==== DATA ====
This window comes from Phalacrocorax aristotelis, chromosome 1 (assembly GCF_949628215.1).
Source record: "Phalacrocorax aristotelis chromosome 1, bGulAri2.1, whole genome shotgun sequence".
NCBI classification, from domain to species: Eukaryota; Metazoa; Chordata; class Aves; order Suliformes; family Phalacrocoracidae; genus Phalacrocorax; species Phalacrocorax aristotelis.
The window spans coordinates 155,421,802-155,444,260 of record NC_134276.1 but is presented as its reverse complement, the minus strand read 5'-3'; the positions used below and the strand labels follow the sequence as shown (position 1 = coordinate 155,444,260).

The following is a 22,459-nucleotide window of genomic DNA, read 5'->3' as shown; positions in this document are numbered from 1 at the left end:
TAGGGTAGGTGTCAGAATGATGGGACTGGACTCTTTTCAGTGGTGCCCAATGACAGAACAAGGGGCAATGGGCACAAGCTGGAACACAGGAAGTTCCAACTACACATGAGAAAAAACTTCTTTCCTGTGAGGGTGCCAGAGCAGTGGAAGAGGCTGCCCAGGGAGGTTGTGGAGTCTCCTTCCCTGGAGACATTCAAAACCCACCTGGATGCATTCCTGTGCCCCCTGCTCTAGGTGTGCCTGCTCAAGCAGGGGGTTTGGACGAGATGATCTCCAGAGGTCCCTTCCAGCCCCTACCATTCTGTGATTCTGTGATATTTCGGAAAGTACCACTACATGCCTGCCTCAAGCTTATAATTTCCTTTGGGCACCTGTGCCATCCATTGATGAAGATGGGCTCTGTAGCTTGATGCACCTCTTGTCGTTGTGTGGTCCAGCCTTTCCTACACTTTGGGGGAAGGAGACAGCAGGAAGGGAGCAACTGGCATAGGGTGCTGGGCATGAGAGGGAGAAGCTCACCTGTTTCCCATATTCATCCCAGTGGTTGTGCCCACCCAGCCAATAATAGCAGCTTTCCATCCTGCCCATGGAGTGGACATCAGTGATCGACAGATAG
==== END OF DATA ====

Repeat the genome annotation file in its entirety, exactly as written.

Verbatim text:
This window comes from Phalacrocorax aristotelis, chromosome 1 (assembly GCF_949628215.1).
Source record: "Phalacrocorax aristotelis chromosome 1, bGulAri2.1, whole genome shotgun sequence".
NCBI classification, from domain to species: Eukaryota; Metazoa; Chordata; class Aves; order Suliformes; family Phalacrocoracidae; genus Phalacrocorax; species Phalacrocorax aristotelis.
The window spans coordinates 155,421,802-155,444,260 of record NC_134276.1 but is presented as its reverse complement, the minus strand read 5'-3'; the positions used below and the strand labels follow the sequence as shown (position 1 = coordinate 155,444,260).

The following is a 22,459-nucleotide window of genomic DNA, read 5'->3' as shown; positions in this document are numbered from 1 at the left end:
TAGGGTAGGTGTCAGAATGATGGGACTGGACTCTTTTCAGTGGTGCCCAATGACAGAACAAGGGGCAATGGGCACAAGCTGGAACACAGGAAGTTCCAACTACACATGAGAAAAAACTTCTTTCCTGTGAGGGTGCCAGAGCAGTGGAAGAGGCTGCCCAGGGAGGTTGTGGAGTCTCCTTCCCTGGAGACATTCAAAACCCACCTGGATGCATTCCTGTGCCCCCTGCTCTAGGTGTGCCTGCTCAAGCAGGGGGTTTGGACGAGATGATCTCCAGAGGTCCCTTCCAGCCCCTACCATTCTGTGATTCTGTGATATTTCGGAAAGTACCACTACATGCCTGCCTCAAGCTTATAATTTCCTTTGGGCACCTGTGCCATCCATTGATGAAGATGGGCTCTGTAGCTTGATGCACCTCTTGTCGTTGTGTGGTCCAGCCTTTCCTACACTTTGGGGGAAGGAGACAGCAGGAAGGGAGCAACTGGCATAGGGTGCTGGGCATGAGAGGGAGAAGCTCACCTGTTTCCCATATTCATCCCAGTGGTTGTGCCCACCCAGCCAATAATAGCAGCTTTCCATCCTGCCCATGGAGTGGACATCAGTGATCGACAGATAG